- willingness of healthcare staff to recruit women and deliver the intervention as part of routine antenatal care
- whether a larger trial is feasible and could be effective at supporting women during and after pregnancy
Ultimately, this work could result in a weight management intervention that is made widely available to pregnant women. It could, therefore, benefit pregnant women and their babies in the short and longer-term by developing lifelong healthy habits.
Visit the HSC Northern Ireland's research website for more information on the HHIPBe intervention.
With one in three children leaving primary school overweight or obese, interventions that target them before 11 are vital. An NIHR funded pilot, MapMe, supported parents after their child’s National Child Measurement Programme result. As well as receiving the measurements, the parents of 300 overweight children in reception or year six were also sent guidance images of children ranging from underweight to obese and information on healthy eating, physical activity and the consequences of children being overweight. They also received links to online information and support. A year later, those children had achieved a healthier weight than their overweight peers whose parents had not been sent the MapMe information.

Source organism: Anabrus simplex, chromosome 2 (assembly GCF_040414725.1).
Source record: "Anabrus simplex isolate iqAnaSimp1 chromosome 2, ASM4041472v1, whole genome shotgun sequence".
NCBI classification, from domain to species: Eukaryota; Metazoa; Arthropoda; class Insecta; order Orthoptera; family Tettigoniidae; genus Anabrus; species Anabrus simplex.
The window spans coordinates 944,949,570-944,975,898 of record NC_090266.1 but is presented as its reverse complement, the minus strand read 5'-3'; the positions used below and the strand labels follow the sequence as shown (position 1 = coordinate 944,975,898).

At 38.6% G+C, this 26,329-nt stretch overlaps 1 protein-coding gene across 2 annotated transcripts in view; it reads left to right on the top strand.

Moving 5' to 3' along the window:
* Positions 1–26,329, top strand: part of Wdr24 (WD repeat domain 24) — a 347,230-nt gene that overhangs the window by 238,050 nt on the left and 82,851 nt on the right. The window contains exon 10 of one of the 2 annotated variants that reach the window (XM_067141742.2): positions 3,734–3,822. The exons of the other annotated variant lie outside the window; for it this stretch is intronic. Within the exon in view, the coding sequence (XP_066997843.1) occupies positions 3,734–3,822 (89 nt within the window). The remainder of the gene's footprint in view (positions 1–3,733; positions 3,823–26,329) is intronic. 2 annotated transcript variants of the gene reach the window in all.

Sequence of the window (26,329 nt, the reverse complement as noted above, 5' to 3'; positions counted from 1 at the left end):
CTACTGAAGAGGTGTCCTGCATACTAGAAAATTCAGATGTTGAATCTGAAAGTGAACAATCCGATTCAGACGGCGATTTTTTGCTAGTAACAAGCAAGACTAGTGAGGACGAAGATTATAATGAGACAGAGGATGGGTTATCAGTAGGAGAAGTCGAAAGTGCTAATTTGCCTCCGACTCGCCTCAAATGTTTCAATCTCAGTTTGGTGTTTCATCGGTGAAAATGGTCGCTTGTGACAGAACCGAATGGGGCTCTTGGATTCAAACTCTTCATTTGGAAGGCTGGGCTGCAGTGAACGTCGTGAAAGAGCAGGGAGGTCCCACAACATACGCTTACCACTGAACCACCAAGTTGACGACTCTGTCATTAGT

The team is extending the trial to roll it out across nine local authorities to over 55,000 families. They have worked with parents and health professionals to improve the intervention and are testing the effect of including a ‘booster’ letter six months after the initial support pack. Read the MapMe study details for more information.
Another project in Ireland and Northern Ireland is the Walking Intervention in Schools (WISH) study, which focuses on adolescent girls aged 12-14, a time when physical activity typically reduces. The team recruited young people to take part in short walks led by older pupils aged 16-18 during the school day in or around school grounds. In a pilot, total physical activity increased and in the short term, physical activity behaviour did change.
Researchers Professor Marie Murphy and Professor Alison Gallagher of Ulster University rolled out a larger trial across nine schools, to see if the intervention produces the same results in a larger group. If so, WISH could be adopted and benefit young people across the whole island of Ireland.
This work was supported by the Health and Social Care Research & Development Division; the Cross-border Healthcare Intervention Trials in Ireland Network (CHITIN) programme is funded by the European Union’s INTERREG VA Programme, managed by the Special EU Programmes Body (SEUPB).
The NIHR is also supporting research into interventions and support for adults who are overweight or obese.
How you can get involved in research
To find out more about research trials that are happening now and in the future you can look at our Be Part of Research website, which has a full list of studies. Perhaps one is right for you?
Our 'what happens in a study' page provides more information on how trials work. And if taking part in a study doesn’t feel right at the moment there are other ways to get involved in research.